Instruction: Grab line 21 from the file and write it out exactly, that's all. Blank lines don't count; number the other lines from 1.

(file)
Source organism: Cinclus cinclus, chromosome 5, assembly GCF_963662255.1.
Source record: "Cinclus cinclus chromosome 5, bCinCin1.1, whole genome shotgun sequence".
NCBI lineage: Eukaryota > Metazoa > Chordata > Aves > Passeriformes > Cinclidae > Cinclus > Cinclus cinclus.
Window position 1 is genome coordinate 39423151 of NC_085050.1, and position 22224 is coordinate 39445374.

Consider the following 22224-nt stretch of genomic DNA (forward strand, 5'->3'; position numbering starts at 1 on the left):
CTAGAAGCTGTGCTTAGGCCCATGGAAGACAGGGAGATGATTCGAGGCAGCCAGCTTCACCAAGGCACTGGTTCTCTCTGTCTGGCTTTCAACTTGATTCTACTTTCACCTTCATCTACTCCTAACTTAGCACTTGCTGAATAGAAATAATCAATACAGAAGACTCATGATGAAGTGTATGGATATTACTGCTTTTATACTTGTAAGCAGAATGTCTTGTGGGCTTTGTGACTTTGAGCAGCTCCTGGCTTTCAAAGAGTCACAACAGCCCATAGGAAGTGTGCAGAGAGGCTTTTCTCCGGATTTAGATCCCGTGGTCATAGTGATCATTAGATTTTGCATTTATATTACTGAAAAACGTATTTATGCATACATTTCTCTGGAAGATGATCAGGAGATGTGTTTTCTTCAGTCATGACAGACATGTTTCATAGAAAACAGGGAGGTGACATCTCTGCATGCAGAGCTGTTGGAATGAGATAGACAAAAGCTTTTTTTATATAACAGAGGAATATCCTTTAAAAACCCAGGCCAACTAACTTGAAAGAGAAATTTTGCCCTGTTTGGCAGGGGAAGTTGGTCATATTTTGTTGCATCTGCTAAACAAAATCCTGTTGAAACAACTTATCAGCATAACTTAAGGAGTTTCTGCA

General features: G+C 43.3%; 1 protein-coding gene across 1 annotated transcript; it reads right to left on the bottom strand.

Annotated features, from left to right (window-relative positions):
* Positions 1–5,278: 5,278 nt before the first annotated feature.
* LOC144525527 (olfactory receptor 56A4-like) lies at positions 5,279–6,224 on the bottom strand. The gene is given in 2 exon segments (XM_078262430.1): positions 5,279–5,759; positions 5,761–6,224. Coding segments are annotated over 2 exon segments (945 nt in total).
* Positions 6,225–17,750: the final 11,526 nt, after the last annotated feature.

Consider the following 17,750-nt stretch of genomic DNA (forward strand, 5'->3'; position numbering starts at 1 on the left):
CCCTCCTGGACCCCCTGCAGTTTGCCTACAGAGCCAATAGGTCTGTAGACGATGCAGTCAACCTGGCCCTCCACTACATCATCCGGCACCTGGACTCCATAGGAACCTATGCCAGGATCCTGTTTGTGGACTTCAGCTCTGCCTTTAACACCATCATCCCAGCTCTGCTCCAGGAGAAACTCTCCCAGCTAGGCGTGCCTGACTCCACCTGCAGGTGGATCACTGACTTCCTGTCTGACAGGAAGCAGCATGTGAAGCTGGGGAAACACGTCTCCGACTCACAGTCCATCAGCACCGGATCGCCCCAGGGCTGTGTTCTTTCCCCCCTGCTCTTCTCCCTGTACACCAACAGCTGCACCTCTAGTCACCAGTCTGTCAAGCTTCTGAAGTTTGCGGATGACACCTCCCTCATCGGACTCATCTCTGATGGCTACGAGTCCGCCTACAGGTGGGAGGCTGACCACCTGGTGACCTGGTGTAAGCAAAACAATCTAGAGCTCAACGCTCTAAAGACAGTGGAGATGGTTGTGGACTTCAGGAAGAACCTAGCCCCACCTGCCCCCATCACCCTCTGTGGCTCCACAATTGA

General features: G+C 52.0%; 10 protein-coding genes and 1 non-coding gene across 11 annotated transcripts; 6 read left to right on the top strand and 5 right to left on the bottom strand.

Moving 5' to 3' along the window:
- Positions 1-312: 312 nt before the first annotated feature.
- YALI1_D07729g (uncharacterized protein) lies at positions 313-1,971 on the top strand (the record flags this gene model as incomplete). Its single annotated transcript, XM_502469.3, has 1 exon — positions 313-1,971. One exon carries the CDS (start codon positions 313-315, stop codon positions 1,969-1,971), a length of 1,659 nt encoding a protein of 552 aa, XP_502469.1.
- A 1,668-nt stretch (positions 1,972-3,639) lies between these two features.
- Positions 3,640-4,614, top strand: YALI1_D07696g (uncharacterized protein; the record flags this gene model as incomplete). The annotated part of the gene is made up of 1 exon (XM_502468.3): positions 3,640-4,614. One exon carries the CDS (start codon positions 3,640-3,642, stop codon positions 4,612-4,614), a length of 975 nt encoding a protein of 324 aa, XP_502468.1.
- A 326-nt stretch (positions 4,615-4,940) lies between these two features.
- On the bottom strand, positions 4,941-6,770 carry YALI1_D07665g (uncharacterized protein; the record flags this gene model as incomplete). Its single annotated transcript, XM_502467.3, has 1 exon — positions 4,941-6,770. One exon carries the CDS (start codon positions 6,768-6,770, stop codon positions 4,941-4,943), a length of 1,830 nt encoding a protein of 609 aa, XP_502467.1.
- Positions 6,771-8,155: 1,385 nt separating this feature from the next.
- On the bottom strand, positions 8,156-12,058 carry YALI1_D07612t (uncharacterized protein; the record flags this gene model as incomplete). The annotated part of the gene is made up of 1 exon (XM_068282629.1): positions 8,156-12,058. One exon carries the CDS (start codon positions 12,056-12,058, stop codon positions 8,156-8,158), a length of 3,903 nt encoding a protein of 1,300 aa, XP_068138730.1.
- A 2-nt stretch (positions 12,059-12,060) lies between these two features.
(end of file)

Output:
- On the bottom strand, positions 4,941-6,770 carry YALI1_D07665g (uncharacterized protein; the record flags this gene model as incomplete). Its single annotated transcript, XM_502467.3, has 1 exon — positions 4,941-6,770. One exon carries the CDS (start codon positions 6,768-6,770, stop codon positions 4,941-4,943), a length of 1,830 nt encoding a protein of 609 aa, XP_502467.1.